SUZUKA, Japan (Reuters) - A beaming Daniel Ricciardo enjoyed some light-hearted banter with Red Bull team mate Max Verstappen at the Japanese Grand Prix on Thursday in an exchange that also underscored their rivalry.
The Australian, who arrived on a high after leading Verstappen home in a Malaysian one-two last weekend, posted a selfie on Instagram of himself and the 19-year-old Dutch driver with a group of local children.
“Nice welcome to Suzuka from Max and his classmates,” wrote the Australian.
Verstappen responded with another photograph of him sitting while Ricciardo and the children made two-fingered V signs. “Teacher was asking the class to name Daniel’s position on the team,” read the caption.
The Red Bull pair, who have both won a grand prix this season and raced each other in Malaysia, can expect to be the biggest rivals to champions Mercedes this weekend as well as themselves.
Ricciardo, who took his fourth career win at Sepang after Lewis Hamilton retired from the lead with a blown engine on his Mercedes, had not stood on the top of the podium since the 2014 Belgian Grand Prix.
Asked whether the elation of last weekend had worn off, the 27-year-old grinned: “Not really. Everyone’s made me feel pretty good today in the paddock.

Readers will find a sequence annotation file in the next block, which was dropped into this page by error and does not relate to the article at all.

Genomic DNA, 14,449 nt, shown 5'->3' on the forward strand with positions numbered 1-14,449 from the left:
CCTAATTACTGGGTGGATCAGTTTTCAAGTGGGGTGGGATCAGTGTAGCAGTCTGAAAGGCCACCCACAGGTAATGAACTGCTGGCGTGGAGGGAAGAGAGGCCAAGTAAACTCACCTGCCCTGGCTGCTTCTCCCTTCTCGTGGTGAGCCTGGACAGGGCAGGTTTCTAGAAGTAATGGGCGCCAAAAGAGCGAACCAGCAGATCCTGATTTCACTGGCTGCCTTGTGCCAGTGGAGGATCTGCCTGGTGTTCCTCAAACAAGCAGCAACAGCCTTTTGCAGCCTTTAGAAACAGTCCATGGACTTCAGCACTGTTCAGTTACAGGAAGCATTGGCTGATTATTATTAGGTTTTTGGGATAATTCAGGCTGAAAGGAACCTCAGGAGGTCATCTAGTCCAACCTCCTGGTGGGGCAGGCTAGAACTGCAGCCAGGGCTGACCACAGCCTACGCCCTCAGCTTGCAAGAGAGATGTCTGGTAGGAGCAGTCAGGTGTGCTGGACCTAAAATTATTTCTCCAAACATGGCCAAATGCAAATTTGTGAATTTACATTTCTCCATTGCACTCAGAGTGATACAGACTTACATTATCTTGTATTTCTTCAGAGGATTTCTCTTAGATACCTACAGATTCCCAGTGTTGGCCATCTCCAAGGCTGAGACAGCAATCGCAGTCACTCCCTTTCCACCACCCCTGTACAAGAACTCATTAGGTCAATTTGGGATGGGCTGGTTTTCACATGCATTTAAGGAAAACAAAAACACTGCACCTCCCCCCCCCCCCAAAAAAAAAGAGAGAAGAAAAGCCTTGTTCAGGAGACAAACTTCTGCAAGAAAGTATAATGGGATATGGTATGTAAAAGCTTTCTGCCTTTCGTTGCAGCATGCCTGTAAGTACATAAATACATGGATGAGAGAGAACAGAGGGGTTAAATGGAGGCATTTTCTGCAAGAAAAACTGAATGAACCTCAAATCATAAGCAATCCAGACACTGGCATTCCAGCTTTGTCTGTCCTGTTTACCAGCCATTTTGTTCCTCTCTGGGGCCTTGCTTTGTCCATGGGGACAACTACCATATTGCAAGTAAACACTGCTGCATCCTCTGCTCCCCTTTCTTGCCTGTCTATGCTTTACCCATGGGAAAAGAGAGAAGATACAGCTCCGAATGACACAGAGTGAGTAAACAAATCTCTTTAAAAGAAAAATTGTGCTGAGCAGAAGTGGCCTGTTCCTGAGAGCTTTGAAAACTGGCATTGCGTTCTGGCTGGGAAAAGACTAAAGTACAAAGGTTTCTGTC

“I think obviously the win felt good and I felt like in a way it was a bit of a relief.”
Mercedes are favorites to wrap up the constructors’ title at Suzuka but the chances of Ricciardo on Sunday again drinking the winner’s champagne out of his boot in his now trademark ‘shoey’ gesture cannot be ruled out.
Nor can Verstappen’s prospects either.
The fast, twisting Suzuka circuit should play to the Red Bull’s strengths while rain, forecast for Sunday, should also level the playing field for the Milton Keynes-based team to take on their German rivals.
Ricciardo was keeping his feet on the ground, however.
“It still feels good, but I’m not going to obviously hang onto it,” he said. “I think in terms of tomorrow when I get in the car I’ll reset and start from the beginning.
“Once the helmet goes on tomorrow, it’s back to business.”
Editing by Alan Baldwin and Pritha Sarkar